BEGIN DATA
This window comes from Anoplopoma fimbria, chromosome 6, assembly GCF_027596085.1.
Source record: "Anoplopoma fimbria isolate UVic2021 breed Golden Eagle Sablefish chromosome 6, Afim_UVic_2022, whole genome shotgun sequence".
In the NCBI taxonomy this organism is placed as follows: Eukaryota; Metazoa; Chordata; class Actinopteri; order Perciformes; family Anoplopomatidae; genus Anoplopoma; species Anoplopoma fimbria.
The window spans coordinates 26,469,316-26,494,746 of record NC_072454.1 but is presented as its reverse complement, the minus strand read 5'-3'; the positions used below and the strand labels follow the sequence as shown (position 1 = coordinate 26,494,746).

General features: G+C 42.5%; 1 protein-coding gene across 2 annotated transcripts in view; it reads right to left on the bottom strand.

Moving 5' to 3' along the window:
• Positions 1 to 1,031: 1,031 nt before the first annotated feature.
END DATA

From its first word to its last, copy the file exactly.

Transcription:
This window comes from Anoplopoma fimbria, chromosome 6, assembly GCF_027596085.1.
Source record: "Anoplopoma fimbria isolate UVic2021 breed Golden Eagle Sablefish chromosome 6, Afim_UVic_2022, whole genome shotgun sequence".
In the NCBI taxonomy this organism is placed as follows: Eukaryota; Metazoa; Chordata; class Actinopteri; order Perciformes; family Anoplopomatidae; genus Anoplopoma; species Anoplopoma fimbria.
The window spans coordinates 26,469,316-26,494,746 of record NC_072454.1 but is presented as its reverse complement, the minus strand read 5'-3'; the positions used below and the strand labels follow the sequence as shown (position 1 = coordinate 26,494,746).

General features: G+C 42.5%; 1 protein-coding gene across 2 annotated transcripts in view; it reads right to left on the bottom strand.

Moving 5' to 3' along the window:
• Positions 1 to 1,031: 1,031 nt before the first annotated feature.